Journal of Nursing Scholarship vol:39 issue:4 pages:290-297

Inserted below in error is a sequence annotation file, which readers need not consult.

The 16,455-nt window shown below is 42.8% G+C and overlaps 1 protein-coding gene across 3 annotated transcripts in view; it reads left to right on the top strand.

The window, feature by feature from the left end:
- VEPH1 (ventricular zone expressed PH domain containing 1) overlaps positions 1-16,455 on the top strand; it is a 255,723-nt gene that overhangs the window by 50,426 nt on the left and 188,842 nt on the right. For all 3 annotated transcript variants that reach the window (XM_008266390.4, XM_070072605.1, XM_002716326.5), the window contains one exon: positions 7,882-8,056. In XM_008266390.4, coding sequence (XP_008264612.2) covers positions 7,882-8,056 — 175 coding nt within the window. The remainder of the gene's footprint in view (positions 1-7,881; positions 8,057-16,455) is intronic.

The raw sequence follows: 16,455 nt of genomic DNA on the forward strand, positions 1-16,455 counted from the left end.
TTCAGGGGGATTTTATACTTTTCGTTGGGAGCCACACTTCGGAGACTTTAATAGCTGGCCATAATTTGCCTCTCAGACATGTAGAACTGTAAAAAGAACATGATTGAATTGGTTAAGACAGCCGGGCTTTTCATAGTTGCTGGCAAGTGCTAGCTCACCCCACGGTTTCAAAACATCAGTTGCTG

PURPOSE: To assess the key variables used in research on nurse staffing and patient outcomes from the perspective of an international panel. DESIGN: A Delphi survey (November 2005-February 2006) of a purposively-selected expert panel from 10 countries consisting of 24 researchers specializing in nurse staffing and quality of health care and 8 nurse administrators. METHODS: Each participant was sent by e-mail an up-to-date review of all evidence related to 39 patient-outcome, 14 nurse-staffing and 31 background variables and asked to rate the importance/usefulness of each variable for research on nurse staffing and patient outcomes. In two subsequent rounds the group median, mode, frequencies, and earlier responses were sent to each respondent. FINDINGS: Twenty-nine participants responded to the first round (90.6%), of whom 28 (87.5%) responded to the second round. The Delphi panel generated 7 patient-outcome, 2 nurse-staffing and 12 background variables in the first round, not well-investigated in previous research, to be added to the list. At the end of the second round the predefined level of consensus (85%) was reached for 32 patient outcomes, 10 nurse staffing measures and 29 background variables. The highest consensus levels regarding measure sensitivity to nurse staffing were found for nurse perceived quality of care, patient satisfaction and pain, and the lowest for renal failure, cardiac failure, and central nervous system complications. Nursing Hours per Patient Day received the highest consensus score as a valid measure of the number of nursing staff. As a skill mix variable the proportion of RNs to total nursing staff achieved the highest consensus level. Both age and comorbidities were rated as important background variables by all the respondents. CONCLUSIONS: These results provide a snapshot of the state of the science on nurse-staffing and patient-outcomes research as of 2005. The results portray an area of nursing science in evolution and an understanding of the connections between human resource issues and healthcare quality based on both empirical findings and opinion.